July 5, 2011 @ 6:56 pm

    Very thought prevoking. Good work.


  8. Rod said,

    July 5, 2011 @ 7:15 pm

    Poppy laid today at St Nicolas church Great Coates, we’ve featured Collan Brett on the site before,
    more information here and in the comments

    Sergeant C.M.A.B. Brett

    Sergeant C.M.A.B. Brett - 1168185
    Pilot Royal Air Force 142 Squadron
    25th November 1941 Age19

  9. Rod said,

    July 5, 2011 @ 7:18 pm

    thanks you for that, really is appreciated, as always.

    Caster’s sister was Snell’s mother (so the same woman lost a brother as a result of the First World War and a son in the Second).

    This is impossible for most to comprehend Peter and also a very important reminder that the suffering went far beyond the armed forces themselves.

  10. Rod said,

    July 5, 2011 @ 7:19 pm

    many thanks, I also know you feel the same

  11. Donald (South Australia) said,

    July 6, 2011 @ 10:25 am


    I think your idea is worthy of wide practice. It is a small but powerful way of communicating remembrance in a society. Just one flower can say so much.

    While on the topic of lonely places, I have often wondered why vicars or their parish councils don’t leave a light on inside their churches. There must be few places that look more deserted, cold and empty than a black church, perhaps with moonlight or stars as the only illumination.
    In these days of cheap running, long life, compact fluorescent lamps, it would cost perhaps 5 quid to run an 8W lamp for many months with a (cheap) time switch to control the night hours.

    The Light of the World is strangely missing.


  12. Nicola Pike said,

    July 6, 2011 @ 4:25 pm

    HH photo is of Edwin Frith son of Fred Hayes & Fanny nee WEST.

    Edwin actually died in Grimsby

    His mother died in 1923
    He had a brother Fred 5 years older who must have fought & survived
    he also had a sister Helena who married a Thomas CREEK

    Fred Junior married a Marjorie FORD

    His father remarried a Florence INGMIRE & had another daughter Iris who married a BURNETT in 1950 in Grimsby

    Just in case anyone reads the above posts & wonders if they are related

  13. Rod said,

    July 6, 2011 @ 5:30 pm

    pleased you like the idea, it’s something I’m keen on and more importantly I hope it would remind people that Remembrance is not just one day a year.

    It would be nice to see churches light inside at night, I would imagine the stained glass would look wonderful.

  14. History Hunter said,

    July 6, 2011 @ 7:39 pm

    Thanks Nicola. That certainly adds some flesh to the bones, literally!!!!!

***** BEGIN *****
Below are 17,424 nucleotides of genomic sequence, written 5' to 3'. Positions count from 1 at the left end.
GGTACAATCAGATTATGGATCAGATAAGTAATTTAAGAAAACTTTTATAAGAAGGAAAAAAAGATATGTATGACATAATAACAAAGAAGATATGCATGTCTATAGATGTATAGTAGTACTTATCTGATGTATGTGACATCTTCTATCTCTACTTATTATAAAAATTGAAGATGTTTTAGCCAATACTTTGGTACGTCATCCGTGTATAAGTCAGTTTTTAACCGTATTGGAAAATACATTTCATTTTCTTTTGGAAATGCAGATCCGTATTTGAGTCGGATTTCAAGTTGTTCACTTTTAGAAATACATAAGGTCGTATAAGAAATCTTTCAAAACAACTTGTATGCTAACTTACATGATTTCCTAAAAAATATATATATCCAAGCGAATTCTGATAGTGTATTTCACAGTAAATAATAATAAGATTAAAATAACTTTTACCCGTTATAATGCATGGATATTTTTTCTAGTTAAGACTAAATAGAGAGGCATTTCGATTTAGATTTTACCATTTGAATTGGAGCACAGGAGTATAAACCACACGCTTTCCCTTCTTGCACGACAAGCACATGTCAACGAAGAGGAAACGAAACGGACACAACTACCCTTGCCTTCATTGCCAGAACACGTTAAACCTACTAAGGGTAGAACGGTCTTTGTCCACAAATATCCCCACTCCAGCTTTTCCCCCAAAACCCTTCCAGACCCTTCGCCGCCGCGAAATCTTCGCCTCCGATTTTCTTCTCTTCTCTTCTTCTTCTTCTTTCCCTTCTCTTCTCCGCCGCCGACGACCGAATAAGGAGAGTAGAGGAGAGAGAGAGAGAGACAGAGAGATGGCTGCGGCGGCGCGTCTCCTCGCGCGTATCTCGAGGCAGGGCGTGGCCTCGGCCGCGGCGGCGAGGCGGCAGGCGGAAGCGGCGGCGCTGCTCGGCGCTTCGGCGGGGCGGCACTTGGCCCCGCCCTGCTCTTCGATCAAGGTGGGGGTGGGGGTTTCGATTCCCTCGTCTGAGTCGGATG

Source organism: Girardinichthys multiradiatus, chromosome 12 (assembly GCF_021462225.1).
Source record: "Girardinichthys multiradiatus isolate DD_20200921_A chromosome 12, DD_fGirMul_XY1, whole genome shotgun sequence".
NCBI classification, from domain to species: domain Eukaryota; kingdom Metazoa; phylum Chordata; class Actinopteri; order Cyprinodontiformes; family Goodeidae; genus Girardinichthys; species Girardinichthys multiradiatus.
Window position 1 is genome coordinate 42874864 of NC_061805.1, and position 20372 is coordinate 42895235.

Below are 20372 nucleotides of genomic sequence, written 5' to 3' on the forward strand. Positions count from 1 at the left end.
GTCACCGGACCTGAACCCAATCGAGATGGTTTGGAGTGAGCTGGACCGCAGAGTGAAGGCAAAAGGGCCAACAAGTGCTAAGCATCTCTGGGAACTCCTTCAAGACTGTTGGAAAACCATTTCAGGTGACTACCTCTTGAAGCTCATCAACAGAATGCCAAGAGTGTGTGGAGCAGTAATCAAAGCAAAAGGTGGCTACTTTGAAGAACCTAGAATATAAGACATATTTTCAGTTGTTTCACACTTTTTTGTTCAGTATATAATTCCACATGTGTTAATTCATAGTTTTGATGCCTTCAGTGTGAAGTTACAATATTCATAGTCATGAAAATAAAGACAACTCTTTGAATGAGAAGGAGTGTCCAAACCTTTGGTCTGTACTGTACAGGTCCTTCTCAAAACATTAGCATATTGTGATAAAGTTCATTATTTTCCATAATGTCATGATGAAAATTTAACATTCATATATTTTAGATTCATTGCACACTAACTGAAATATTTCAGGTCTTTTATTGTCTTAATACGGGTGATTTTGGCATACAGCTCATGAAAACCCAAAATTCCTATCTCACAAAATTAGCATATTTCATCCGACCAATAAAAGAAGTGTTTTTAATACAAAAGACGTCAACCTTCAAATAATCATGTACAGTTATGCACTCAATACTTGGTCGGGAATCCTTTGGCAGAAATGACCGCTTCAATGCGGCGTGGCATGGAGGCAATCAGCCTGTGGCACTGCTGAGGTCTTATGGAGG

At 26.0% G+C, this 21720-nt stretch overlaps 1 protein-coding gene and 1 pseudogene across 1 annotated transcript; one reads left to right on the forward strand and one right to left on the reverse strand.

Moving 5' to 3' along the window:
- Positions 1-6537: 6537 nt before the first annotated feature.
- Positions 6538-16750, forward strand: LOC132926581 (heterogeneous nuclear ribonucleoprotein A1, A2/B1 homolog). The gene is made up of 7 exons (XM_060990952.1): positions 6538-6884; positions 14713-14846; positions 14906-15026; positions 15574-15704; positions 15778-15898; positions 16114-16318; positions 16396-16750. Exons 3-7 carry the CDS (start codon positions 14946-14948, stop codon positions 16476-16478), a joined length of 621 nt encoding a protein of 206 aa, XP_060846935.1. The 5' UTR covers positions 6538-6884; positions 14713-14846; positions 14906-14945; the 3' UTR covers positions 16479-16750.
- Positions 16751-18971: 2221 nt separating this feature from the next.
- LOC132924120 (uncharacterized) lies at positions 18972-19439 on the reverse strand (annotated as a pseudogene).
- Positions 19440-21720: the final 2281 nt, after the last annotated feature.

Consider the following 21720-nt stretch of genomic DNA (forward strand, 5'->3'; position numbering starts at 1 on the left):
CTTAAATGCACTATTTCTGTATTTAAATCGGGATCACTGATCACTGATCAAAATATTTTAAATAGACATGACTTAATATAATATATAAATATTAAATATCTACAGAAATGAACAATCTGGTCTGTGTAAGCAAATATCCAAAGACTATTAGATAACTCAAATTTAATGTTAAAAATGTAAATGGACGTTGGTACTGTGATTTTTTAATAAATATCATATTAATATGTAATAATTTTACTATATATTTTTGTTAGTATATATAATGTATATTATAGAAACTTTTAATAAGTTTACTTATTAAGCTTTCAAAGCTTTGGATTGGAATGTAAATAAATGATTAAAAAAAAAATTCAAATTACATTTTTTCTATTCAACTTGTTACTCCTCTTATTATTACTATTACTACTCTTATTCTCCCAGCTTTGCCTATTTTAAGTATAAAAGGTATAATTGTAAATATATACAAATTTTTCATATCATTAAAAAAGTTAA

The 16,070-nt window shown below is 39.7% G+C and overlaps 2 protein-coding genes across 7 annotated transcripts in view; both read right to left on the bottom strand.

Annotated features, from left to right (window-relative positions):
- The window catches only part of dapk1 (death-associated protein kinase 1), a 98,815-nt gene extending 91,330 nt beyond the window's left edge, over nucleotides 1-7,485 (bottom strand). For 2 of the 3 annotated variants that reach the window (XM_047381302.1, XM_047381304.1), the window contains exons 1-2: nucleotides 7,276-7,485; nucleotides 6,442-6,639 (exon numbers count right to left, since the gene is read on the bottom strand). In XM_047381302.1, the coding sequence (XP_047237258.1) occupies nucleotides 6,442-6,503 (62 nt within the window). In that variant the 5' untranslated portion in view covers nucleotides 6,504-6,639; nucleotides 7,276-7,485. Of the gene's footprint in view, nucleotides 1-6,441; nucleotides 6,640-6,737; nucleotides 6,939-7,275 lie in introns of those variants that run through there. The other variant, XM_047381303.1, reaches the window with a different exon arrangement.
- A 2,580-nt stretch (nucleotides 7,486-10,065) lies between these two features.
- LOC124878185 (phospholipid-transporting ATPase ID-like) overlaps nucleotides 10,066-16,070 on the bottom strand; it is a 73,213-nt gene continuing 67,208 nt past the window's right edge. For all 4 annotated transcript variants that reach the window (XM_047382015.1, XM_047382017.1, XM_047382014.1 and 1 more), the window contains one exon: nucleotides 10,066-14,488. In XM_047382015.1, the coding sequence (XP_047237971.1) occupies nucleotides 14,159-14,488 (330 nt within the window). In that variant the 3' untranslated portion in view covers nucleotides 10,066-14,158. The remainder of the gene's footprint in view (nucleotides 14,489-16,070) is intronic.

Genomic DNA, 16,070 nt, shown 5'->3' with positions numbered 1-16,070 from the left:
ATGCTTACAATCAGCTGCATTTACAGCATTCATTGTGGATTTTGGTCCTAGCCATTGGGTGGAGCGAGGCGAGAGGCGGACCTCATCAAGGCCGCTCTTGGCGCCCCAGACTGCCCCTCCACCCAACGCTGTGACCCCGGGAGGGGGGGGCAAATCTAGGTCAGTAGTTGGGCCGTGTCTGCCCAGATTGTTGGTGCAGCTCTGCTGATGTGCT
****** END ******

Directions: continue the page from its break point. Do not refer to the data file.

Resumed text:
All I knew was the names of his parents, but was under the impression that his parents were both dead before he joined up. Obviously not!

  15. Rod said,

    July 6, 2011 @ 7:43 pm

    thanks for leaving a comment and welcome to the site - hope you’ll return
    All the best

  16. minnie said,

    July 7, 2011 @ 12:39 am

    Do I see a fellow Fulstow resident ;)

  17. Jordan said,

    July 7, 2011 @ 1:57 pm

    Lovely Rod


  18. Rod said,

    July 7, 2011 @ 2:03 pm

    many thanks indeed, the support is always appreciated.

  19. graham h said,

    July 9, 2011 @ 12:23 pm


    One of my hobbies is ships research and I have looked up the Naval reserve ship Aiglon that is mentioned on one of the above photo’s. She was a paddle driven minesweeper and it also states that William Caster died through illness.

    You may also be interested to know that in October 1916 Aiglon was involved in the salvage of SS Mantola.


  20. Rod said,

    July 9, 2011 @ 6:33 pm

    this is fabulous stuff, thanks for taking the time and trouble to both research it and pput it here on record - really is appreciated.

  21. amiducour said,

    February 4, 2012 @ 4:19 pm

    Regarding E Frith’s grave, the Commonwealth War Graves Commission site lists him as follows:

    FRITH, E
    Rank: Boy
    Service No:17176
    Date of Death:19/04/1916
    Regiment/Service: 3rd Bn Lincolnshire Regiment .
    Grave Reference 56. N. 15.
    Additional Information: Son of the late Fred and Fanny Frith.

    Great site Rod, I found it by accident but it’s now in my favourites for sure

  22. Rod said,

    February 4, 2012 @ 5:22 pm

    thanks for taking the time to comment and a warm welcome to the site, really appreciate the input - as will others I’m sure.
    Kind regards,

  23. amiducour said,

    February 4, 2012 @ 5:34 pm

    A little more on E Frith.
    The 3rd Battalion Lincolnshire Regiment was initially a militia battalion based in Lincoln. In August of 1914 it became the regiment’s reserve battalion and moved to Grimsby where it was used for training.
    It was confined to England throughout the war.
    Very little is known about its activities as the battalion did not keep a War Diary.
    Sometime between 1916 and 1920 it was moved to Ireland due to the unrest there at that time.
    I have been unable to find E Frith’s war record but that is hardly surprising as most were destroyed by bombing in the Second World War but he was clearly not a combatant casualty so may have died due to an accident or disease.
    Either way, 15 is too young, to be either in the Army or to die.
    RIP E Frith

  24. Rod said,

    February 4, 2012 @ 5:46 pm

    wonderful stuff, just the sort of thing I love to get on the site.
    I couldn’t agree more with the last two lines Amiducour,
    Thanks and regards,

  25. Andrew Caster said,

    May 11, 2015 @ 7:20 am

    Thanks for this,
    Stumbled across this site by accident,
    William Caster, Born 1899 Cardiff was my grandad Iva’s older brother.
    William’s father also William moved to Grimsby to work on Immingham dock construction after working on Haysham docks.

  26. Rod said,

    May 11, 2015 @ 7:21 am

    Thanks for the comment, much appreciated and pleased you found this.